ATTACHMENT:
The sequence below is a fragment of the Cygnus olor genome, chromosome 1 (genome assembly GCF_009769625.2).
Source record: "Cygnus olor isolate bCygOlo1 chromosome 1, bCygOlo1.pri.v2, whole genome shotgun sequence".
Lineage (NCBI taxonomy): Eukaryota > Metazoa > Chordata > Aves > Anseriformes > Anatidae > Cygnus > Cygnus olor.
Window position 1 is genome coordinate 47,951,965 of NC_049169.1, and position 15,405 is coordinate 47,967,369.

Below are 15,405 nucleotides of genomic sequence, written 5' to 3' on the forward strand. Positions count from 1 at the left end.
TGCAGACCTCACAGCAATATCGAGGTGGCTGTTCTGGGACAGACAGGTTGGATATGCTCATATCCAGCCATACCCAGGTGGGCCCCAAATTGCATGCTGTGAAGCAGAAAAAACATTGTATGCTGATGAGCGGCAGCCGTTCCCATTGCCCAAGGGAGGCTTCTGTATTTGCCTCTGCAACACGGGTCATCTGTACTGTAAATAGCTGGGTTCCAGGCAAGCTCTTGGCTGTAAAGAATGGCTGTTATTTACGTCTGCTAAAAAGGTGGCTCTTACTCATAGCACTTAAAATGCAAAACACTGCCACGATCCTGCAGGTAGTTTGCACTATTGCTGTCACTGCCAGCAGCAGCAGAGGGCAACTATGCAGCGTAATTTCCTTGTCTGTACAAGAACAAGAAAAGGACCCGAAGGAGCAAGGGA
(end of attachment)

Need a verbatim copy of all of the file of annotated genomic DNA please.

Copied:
The sequence below is a fragment of the Cygnus olor genome, chromosome 1 (genome assembly GCF_009769625.2).
Source record: "Cygnus olor isolate bCygOlo1 chromosome 1, bCygOlo1.pri.v2, whole genome shotgun sequence".
Lineage (NCBI taxonomy): Eukaryota > Metazoa > Chordata > Aves > Anseriformes > Anatidae > Cygnus > Cygnus olor.
Window position 1 is genome coordinate 47,951,965 of NC_049169.1, and position 15,405 is coordinate 47,967,369.

Below are 15,405 nucleotides of genomic sequence, written 5' to 3' on the forward strand. Positions count from 1 at the left end.
TGCAGACCTCACAGCAATATCGAGGTGGCTGTTCTGGGACAGACAGGTTGGATATGCTCATATCCAGCCATACCCAGGTGGGCCCCAAATTGCATGCTGTGAAGCAGAAAAAACATTGTATGCTGATGAGCGGCAGCCGTTCCCATTGCCCAAGGGAGGCTTCTGTATTTGCCTCTGCAACACGGGTCATCTGTACTGTAAATAGCTGGGTTCCAGGCAAGCTCTTGGCTGTAAAGAATGGCTGTTATTTACGTCTGCTAAAAAGGTGGCTCTTACTCATAGCACTTAAAATGCAAAACACTGCCACGATCCTGCAGGTAGTTTGCACTATTGCTGTCACTGCCAGCAGCAGCAGAGGGCAACTATGCAGCGTAATTTCCTTGTCTGTACAAGAACAAGAAAAGGACCCGAAGGAGCAAGGGA